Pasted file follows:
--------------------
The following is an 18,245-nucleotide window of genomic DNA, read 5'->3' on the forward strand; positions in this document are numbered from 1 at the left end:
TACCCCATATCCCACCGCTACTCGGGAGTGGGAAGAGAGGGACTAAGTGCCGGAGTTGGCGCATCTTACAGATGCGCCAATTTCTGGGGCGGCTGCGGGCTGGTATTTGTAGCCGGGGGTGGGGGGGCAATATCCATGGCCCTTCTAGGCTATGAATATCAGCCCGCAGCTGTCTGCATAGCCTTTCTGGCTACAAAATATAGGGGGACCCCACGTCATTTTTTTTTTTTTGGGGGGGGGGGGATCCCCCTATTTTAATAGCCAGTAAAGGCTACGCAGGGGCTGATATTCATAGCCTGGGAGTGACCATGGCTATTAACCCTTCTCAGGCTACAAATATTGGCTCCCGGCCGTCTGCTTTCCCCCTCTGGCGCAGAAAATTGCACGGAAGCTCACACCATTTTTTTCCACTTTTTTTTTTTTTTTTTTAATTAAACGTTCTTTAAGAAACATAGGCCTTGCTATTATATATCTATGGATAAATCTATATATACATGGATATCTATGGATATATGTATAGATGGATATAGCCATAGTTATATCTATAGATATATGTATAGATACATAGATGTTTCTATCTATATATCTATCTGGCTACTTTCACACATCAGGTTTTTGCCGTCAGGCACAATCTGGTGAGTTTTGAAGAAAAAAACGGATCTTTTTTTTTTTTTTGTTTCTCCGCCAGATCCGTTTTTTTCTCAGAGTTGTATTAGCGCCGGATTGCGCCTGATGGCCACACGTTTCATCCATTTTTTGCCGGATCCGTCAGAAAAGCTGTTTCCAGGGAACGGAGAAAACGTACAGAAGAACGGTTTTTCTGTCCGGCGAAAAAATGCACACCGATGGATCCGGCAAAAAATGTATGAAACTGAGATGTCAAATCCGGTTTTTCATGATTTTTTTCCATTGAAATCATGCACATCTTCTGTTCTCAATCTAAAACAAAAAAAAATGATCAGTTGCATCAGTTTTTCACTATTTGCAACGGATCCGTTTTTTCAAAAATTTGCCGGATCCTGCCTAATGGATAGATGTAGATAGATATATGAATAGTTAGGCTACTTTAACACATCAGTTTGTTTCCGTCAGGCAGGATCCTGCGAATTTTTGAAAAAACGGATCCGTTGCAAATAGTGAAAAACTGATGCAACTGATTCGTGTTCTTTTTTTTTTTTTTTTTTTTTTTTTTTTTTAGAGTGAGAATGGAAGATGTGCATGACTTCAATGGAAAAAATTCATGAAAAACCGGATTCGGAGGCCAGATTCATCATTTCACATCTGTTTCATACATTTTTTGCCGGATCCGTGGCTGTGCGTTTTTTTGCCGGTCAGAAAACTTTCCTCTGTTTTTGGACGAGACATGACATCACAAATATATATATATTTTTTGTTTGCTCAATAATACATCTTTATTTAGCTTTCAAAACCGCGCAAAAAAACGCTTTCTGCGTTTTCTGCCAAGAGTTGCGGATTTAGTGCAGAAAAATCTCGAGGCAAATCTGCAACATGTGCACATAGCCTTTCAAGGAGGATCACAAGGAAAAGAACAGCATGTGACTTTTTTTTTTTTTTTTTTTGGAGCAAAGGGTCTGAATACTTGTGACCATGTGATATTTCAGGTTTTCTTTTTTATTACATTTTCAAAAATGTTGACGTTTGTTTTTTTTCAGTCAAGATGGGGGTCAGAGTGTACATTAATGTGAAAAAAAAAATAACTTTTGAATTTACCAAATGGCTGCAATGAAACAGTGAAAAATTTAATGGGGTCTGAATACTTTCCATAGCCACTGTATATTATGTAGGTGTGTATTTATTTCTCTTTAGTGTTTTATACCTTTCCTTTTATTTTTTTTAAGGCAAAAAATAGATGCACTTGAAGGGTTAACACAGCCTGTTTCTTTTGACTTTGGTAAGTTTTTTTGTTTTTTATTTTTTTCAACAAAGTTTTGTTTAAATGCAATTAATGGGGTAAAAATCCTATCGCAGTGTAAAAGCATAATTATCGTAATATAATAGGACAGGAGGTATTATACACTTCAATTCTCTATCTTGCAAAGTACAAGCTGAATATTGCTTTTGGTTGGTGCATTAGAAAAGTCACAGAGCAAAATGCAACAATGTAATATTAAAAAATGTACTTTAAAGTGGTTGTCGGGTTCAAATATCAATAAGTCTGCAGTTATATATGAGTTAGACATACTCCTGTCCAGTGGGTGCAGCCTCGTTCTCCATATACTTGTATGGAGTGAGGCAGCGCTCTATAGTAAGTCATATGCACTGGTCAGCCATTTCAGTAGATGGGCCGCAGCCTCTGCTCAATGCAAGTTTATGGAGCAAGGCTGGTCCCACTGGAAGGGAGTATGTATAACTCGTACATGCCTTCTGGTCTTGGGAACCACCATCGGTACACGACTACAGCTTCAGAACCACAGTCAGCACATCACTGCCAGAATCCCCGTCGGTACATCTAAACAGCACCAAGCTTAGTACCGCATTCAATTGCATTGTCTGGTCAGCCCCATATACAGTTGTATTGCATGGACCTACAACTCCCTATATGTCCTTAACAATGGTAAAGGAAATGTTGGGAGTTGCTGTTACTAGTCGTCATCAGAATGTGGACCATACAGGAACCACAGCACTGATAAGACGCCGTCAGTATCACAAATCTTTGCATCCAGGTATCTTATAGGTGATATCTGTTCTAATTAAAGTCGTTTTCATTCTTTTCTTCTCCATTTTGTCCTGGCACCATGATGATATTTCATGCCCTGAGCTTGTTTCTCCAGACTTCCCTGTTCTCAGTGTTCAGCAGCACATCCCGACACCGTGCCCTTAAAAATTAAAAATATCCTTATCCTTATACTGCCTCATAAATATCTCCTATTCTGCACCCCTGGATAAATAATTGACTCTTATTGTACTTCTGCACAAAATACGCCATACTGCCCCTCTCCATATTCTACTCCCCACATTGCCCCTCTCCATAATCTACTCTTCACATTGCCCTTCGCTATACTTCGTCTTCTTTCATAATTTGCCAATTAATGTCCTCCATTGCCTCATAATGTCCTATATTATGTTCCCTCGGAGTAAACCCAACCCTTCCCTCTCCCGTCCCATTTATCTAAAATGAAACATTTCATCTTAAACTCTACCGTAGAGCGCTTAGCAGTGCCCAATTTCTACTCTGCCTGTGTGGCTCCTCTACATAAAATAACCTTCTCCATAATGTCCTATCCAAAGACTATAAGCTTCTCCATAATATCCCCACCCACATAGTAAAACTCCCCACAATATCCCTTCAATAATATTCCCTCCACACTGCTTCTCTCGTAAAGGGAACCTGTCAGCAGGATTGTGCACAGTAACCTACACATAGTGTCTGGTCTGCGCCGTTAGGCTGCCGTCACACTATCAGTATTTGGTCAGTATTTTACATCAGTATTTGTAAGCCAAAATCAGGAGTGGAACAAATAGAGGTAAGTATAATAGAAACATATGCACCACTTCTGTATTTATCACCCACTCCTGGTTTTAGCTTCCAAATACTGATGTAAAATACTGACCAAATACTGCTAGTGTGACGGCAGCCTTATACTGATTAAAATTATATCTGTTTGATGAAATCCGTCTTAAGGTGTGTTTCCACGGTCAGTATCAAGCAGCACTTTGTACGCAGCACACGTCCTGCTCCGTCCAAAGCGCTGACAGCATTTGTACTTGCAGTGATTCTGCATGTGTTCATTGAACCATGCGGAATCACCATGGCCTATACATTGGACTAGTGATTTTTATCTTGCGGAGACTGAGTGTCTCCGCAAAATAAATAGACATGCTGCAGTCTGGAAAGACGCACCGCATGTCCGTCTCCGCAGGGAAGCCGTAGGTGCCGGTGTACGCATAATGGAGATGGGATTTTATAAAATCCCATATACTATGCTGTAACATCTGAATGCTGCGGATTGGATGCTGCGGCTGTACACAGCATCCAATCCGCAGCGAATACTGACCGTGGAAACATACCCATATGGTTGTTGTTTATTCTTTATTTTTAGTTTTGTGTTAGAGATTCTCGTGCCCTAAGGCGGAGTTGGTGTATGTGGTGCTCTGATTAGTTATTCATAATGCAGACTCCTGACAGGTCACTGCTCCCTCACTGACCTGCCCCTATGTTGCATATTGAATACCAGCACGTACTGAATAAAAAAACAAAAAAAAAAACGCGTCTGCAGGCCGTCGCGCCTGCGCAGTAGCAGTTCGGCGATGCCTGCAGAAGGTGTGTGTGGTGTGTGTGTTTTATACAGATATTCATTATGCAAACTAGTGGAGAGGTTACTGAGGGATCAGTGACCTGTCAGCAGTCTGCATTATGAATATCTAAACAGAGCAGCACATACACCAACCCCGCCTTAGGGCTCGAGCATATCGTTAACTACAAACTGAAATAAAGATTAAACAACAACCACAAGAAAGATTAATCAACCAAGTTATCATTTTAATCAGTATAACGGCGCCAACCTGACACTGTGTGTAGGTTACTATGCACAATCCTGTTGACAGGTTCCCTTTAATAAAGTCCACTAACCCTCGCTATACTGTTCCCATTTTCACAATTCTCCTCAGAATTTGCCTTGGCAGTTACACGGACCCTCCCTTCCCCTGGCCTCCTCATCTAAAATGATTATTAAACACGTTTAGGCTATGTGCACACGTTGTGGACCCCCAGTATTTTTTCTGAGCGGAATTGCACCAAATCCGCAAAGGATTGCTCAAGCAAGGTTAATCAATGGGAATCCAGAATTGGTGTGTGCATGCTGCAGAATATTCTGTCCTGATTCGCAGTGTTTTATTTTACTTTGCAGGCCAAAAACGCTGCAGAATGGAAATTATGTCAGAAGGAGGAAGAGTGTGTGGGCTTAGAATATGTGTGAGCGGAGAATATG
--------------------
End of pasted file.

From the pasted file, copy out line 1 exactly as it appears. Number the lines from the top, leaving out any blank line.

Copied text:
The following is an 18,245-nucleotide window of genomic DNA, read 5'->3' on the forward strand; positions in this document are numbered from 1 at the left end: